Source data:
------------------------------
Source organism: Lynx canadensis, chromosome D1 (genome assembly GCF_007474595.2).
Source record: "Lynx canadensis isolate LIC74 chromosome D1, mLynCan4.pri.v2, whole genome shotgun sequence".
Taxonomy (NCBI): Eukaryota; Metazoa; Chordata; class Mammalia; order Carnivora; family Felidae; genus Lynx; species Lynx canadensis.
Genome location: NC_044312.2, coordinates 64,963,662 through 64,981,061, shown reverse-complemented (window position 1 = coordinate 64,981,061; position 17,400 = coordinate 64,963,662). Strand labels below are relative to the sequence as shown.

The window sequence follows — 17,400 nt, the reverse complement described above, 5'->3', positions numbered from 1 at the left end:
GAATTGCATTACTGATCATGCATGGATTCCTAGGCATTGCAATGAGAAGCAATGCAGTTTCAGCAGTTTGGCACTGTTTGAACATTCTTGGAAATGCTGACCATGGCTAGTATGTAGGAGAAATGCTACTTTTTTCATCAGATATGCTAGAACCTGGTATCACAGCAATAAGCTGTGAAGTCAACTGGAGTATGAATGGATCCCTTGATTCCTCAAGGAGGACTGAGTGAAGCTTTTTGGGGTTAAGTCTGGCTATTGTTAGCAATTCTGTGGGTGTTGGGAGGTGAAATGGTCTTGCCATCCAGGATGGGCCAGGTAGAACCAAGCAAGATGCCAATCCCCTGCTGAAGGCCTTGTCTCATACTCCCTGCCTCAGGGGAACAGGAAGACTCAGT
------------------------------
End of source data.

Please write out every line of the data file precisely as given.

Source organism: Lynx canadensis, chromosome D1 (genome assembly GCF_007474595.2).
Source record: "Lynx canadensis isolate LIC74 chromosome D1, mLynCan4.pri.v2, whole genome shotgun sequence".
Taxonomy (NCBI): Eukaryota; Metazoa; Chordata; class Mammalia; order Carnivora; family Felidae; genus Lynx; species Lynx canadensis.
Genome location: NC_044312.2, coordinates 64,963,662 through 64,981,061, shown reverse-complemented (window position 1 = coordinate 64,981,061; position 17,400 = coordinate 64,963,662). Strand labels below are relative to the sequence as shown.

The window sequence follows — 17,400 nt, the reverse complement described above, 5'->3', positions numbered from 1 at the left end:
GAATTGCATTACTGATCATGCATGGATTCCTAGGCATTGCAATGAGAAGCAATGCAGTTTCAGCAGTTTGGCACTGTTTGAACATTCTTGGAAATGCTGACCATGGCTAGTATGTAGGAGAAATGCTACTTTTTTCATCAGATATGCTAGAACCTGGTATCACAGCAATAAGCTGTGAAGTCAACTGGAGTATGAATGGATCCCTTGATTCCTCAAGGAGGACTGAGTGAAGCTTTTTGGGGTTAAGTCTGGCTATTGTTAGCAATTCTGTGGGTGTTGGGAGGTGAAATGGTCTTGCCATCCAGGATGGGCCAGGTAGAACCAAGCAAGATGCCAATCCCCTGCTGAAGGCCTTGTCTCATACTCCCTGCCTCAGGGGAACAGGAAGACTCAGT